Where are you coming from?
One of the first mistakes that new network operators make is that they don’t have a good idea of where they already are.
Take the case above. Say you want to get to Disneyland. Google can tell you were Disneyland is, but if you don’t have a starting point, there’s really no way to understand how you are going to get to where you want to be.
So the first thing you need to do when you’re trying to operate a new network is figure out exactly where you are.
This concept is known as baselining
At its essence, baselining is really nothing more than taking stock of where you are. Most experienced engineers instinctively know when they reach a new environment that they want to spend some time just getting to know the place before they make any changes. Network Management as a discipline takes this to a much more structured level.
There are a few types of baselines, performance and configuration been the major.
This is the simple act of contain and recording things in the network. One of the common mistakes that I see new network management practitioners make is the ” I want to monitor everything! ” move.
Now there are some grounds for this. Remember this guy?
“When you can measure what you are speaking about, and express it in numbers, you know something about it. But when you cannot express it in numbers, your knowledge is of a meager and unsatisfactory kind.”
Lord Kelvin, 1891
But on the other hand, in the spirit of the ” Just because you can, doesn’t mean you should ” discussion, I refer you to This famous Albert Einstein quote which gets used all the time in NETMAN circles
“Not everything that can be counted counts….
and not everything that counts can be counted.”
For performance monitoring. Some people like to count exactly how many packets move over a given port, and to some degree, having this information can be useful to perform historical trending analysis, as well as providing SOME indication of where you MIGHT have bottlenecks in the future.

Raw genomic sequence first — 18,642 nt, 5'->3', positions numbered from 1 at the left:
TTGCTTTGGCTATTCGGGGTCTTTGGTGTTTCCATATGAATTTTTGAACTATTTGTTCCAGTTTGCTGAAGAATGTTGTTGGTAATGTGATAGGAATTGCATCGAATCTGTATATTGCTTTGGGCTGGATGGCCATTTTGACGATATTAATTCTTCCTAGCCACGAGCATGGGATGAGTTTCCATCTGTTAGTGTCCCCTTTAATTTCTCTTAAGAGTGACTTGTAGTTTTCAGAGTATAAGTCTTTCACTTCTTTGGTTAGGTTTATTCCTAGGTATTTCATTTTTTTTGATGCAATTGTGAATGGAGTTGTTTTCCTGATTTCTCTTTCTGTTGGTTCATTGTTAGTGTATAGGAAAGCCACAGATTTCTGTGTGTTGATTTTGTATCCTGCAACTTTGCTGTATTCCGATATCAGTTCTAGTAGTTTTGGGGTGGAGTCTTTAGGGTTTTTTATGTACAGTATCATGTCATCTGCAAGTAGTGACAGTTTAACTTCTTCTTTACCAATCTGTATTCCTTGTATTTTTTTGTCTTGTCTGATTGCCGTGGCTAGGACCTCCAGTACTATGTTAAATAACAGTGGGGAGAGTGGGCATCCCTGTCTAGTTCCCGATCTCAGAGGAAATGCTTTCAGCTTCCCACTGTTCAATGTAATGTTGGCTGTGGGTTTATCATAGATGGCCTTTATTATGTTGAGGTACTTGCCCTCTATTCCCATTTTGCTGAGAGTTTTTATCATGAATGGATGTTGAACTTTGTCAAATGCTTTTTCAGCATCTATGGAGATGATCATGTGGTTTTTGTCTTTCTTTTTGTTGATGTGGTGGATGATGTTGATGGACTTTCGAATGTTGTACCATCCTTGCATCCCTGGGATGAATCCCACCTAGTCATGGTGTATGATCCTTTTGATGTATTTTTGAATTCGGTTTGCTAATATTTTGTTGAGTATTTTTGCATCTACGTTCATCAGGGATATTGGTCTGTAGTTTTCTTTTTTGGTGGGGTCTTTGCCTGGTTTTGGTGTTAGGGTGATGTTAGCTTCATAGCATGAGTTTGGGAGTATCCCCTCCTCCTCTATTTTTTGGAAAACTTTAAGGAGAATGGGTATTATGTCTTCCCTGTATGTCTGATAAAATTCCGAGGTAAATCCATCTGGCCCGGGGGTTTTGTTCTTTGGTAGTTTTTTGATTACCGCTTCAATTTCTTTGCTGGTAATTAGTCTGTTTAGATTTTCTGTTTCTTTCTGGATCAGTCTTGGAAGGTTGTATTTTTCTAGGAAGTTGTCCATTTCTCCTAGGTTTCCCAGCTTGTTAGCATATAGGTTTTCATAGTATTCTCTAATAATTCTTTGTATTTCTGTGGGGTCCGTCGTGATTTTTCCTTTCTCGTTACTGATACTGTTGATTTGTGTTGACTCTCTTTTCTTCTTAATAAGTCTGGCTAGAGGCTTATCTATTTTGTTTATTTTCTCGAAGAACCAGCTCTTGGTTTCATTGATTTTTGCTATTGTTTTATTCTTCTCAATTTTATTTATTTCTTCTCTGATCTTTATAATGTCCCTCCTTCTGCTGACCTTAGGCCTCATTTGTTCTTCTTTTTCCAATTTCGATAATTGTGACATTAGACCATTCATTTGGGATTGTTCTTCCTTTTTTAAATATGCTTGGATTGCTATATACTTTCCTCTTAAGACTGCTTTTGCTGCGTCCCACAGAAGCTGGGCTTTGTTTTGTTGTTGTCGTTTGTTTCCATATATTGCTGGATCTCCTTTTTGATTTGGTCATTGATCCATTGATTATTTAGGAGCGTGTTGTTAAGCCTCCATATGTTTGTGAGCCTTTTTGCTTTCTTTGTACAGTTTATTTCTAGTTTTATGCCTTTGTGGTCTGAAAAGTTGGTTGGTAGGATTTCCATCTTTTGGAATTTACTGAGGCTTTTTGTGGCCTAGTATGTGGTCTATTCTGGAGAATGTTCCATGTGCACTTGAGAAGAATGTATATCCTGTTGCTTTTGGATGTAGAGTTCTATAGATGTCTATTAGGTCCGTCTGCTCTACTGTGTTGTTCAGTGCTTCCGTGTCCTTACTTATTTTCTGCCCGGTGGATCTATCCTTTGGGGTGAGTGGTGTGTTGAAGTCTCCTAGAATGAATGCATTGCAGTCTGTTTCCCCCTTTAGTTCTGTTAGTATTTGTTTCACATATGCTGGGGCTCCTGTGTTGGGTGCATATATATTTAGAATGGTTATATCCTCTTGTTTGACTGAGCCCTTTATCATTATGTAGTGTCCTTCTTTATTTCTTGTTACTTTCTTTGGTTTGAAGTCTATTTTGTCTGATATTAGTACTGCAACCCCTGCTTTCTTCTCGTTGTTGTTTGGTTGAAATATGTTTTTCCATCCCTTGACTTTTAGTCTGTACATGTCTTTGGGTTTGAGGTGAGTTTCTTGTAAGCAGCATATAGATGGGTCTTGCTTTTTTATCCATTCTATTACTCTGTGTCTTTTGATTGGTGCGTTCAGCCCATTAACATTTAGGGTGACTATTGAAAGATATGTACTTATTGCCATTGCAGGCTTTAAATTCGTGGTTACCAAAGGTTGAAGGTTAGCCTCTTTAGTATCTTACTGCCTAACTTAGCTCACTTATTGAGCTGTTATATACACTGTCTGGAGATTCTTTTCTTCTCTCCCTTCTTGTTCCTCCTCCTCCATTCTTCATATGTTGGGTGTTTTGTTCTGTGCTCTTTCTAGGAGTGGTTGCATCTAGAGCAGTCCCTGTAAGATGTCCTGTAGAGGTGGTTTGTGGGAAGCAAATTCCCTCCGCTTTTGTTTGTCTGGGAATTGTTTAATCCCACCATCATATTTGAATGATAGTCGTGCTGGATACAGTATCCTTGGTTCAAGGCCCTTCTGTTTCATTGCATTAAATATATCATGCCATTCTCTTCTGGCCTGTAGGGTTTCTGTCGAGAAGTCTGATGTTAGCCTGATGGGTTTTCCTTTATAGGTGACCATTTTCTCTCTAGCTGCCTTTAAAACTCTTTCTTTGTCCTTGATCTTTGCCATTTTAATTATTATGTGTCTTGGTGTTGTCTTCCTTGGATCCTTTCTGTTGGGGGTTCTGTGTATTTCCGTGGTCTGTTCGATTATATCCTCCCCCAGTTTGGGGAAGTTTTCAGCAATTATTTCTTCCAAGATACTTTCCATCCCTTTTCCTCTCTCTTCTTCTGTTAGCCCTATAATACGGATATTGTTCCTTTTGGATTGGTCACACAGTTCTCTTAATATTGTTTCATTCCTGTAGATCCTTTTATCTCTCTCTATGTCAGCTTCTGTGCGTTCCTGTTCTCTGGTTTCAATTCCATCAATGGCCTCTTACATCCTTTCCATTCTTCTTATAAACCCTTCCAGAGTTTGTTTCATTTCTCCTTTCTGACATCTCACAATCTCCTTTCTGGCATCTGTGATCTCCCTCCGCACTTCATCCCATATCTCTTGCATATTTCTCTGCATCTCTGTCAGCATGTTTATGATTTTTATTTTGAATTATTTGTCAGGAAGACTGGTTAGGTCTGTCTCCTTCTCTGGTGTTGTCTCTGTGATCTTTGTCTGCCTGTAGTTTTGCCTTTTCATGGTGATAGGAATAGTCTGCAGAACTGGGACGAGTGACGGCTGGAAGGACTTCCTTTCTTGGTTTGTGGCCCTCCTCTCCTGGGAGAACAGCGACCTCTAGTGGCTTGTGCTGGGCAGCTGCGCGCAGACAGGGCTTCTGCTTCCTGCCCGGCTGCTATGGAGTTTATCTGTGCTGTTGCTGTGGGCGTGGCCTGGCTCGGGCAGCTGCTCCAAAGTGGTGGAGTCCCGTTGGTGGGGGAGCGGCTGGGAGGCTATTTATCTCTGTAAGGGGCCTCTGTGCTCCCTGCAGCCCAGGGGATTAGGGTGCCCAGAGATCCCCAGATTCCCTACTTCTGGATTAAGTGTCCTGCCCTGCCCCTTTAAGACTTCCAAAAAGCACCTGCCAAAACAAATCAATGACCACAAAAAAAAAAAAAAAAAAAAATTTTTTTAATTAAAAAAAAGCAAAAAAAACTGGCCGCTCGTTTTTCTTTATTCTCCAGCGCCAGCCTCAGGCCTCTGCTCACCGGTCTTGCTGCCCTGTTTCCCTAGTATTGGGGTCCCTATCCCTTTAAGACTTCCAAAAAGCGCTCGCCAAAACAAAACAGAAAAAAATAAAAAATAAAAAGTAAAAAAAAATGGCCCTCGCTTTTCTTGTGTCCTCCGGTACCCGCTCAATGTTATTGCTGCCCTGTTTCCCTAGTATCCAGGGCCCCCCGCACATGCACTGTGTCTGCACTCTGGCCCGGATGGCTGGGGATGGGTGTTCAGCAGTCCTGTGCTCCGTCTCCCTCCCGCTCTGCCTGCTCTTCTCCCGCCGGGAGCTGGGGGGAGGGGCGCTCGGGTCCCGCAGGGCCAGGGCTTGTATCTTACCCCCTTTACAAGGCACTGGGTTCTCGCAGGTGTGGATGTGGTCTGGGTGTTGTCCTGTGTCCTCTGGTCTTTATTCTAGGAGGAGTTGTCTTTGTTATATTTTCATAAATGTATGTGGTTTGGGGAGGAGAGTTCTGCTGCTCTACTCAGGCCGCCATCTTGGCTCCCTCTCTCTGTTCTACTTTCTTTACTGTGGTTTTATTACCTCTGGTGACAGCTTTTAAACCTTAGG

Any full feature NMS should be able to help you perform basic historical polling using the SNMP protocol. In the below video, I’m going to show you how to turn on polling for a trunk interface for a couple of switches, and then create a custom view to put all the trunk ports in the same view.
Here’s a quick example of how to setup a simple performance task using HP’s IMC
* If you need to provide pretty graphs to the bean counters to get budget for the much ended upgrades, this COULD be one of the most important activities for you. Finance guys LOVE graphs and statistics!
One approach, which I find really interesting, was put forward by Terry Slattery on his blog. I’ll let you read it, but in a nutshell, look for errors and don’t worry too much as long as the network is running fine.
Note: I may be putting words in Terry’s mouth here. read through the blogs though. Great stuff from a SUPER smart guy.
The most important thing is to PLAN what you are going to baseline. Think about what’s important to you, to your boss, and what data could be important to justify much needed upgrades down the road.
What about you? Any other interesting use cases for performance data you’d like to share?